Family #3: MoqHao

MoqHao (or Roaming Mantis) uses a technique known as DNS hijacking to redirect users from official websites to malicious ones. With DNS hijacking, users attempting to visit one website are actually redirected to another. For example, when a user connects to a compromised WiFi router, entering a bank URL will redirect the user to a malicious website. The malicious website then duplicates the official bank website’s user data and prompts the user to download a new version of their mobile banking app. Once installed, such apps can steal sensitive information from users' devices before granting the attackers full control. MoqHao has been detected 6,000 times and is discovered most frequently in Asian countries.

Read More: Advanced Threats to Mobile Banking 

Family #4: Faketoken & Tordow

Like LokiBot, Faketoken uses an overlay to capture data entered into banking and payment apps. It targets apps such as Google Pay and the Google Play Store that support linking bank cards in order to make payments. Since it can secretly collect phone call data and SMS messages, it can intercept one-time authorization codes sent from secure services to user devices. Tordow is a similar form of malware that is more commonly spread through third-party app stores. Faketoken and its modifications contain overlays for around 2,000 financial apps.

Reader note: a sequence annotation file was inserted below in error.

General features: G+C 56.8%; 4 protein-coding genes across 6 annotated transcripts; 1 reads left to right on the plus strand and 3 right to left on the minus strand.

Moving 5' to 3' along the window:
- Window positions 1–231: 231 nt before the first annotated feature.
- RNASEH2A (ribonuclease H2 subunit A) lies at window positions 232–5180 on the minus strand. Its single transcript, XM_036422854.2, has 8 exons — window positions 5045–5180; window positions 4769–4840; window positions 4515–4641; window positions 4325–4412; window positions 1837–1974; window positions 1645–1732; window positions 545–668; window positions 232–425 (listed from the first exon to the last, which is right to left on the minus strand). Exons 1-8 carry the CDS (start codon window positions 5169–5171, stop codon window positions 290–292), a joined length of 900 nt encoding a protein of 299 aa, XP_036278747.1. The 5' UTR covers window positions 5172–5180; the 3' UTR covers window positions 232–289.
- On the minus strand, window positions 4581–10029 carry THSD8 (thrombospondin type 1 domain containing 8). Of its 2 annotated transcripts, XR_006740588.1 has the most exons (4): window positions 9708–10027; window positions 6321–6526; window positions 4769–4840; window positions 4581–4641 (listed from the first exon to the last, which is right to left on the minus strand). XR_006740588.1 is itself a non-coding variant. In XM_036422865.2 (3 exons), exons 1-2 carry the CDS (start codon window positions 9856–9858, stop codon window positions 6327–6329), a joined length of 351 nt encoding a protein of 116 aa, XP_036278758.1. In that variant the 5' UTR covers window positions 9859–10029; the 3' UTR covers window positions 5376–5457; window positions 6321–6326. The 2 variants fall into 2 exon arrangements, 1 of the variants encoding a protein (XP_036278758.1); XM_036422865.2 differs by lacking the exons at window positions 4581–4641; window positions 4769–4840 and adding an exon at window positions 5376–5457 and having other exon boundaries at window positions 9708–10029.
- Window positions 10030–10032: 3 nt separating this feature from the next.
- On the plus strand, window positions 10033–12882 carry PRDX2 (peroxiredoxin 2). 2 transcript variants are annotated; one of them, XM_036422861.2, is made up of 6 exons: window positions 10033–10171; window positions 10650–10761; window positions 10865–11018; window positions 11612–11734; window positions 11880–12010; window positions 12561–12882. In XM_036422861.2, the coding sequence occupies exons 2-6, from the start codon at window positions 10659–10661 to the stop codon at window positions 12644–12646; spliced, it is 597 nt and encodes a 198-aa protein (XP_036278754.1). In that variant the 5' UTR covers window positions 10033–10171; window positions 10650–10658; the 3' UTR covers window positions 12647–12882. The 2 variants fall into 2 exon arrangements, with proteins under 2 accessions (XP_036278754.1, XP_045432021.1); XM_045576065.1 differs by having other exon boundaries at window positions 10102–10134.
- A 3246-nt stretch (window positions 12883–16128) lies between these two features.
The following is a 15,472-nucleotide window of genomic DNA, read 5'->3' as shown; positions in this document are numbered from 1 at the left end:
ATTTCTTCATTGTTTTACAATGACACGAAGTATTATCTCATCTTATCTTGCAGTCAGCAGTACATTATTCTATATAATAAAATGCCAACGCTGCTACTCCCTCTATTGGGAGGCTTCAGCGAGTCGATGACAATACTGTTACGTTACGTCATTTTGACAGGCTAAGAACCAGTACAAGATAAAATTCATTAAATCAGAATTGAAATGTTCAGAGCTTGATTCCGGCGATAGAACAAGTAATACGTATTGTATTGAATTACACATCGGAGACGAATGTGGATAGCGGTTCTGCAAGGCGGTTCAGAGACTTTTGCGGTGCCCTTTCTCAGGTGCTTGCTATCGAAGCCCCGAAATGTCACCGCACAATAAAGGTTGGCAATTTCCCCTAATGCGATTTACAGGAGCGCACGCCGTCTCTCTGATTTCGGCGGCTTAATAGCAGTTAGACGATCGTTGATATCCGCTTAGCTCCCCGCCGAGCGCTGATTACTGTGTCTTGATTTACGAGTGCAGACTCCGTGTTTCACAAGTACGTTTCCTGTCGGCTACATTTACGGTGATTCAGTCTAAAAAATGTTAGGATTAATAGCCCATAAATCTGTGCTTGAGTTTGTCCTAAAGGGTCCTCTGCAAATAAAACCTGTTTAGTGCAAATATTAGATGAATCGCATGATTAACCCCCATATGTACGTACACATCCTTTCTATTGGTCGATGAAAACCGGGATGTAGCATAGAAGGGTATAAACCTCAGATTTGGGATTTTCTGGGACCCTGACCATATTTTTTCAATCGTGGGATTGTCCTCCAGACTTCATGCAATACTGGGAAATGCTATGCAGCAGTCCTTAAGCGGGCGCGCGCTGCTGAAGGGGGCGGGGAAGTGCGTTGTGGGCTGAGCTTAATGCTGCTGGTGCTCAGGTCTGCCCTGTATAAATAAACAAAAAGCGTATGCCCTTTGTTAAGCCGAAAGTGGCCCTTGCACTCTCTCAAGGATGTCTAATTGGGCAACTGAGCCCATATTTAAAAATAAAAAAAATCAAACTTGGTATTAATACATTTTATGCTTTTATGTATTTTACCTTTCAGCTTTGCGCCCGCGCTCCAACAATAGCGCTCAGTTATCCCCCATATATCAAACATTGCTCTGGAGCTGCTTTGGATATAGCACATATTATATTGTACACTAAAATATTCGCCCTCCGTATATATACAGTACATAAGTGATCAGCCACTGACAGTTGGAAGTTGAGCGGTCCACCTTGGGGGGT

Image 1 (Source: SecureList): Faketoken.q is capable of overlaying several banking and transactional applications. It monitors active apps, and as soon as the user launches a specific one, it substitutes its UI with a fake one.

How Leading Banks are Tackling Mobile Threats

The spread of mobile banking malware is forcing banks to reevaluate and strengthen their security practices. As explained by Gagan Singh, senior Vice President and General Manager of Mobile at Avast, "We are seeing a steady increase in the number of malicious applications for Android devices that are able to bypass security checks on popular app stores and make their way onto consumers' phones. Often, they pose as gaming and lifestyle apps and use social engineering tactics to trick users into downloading them."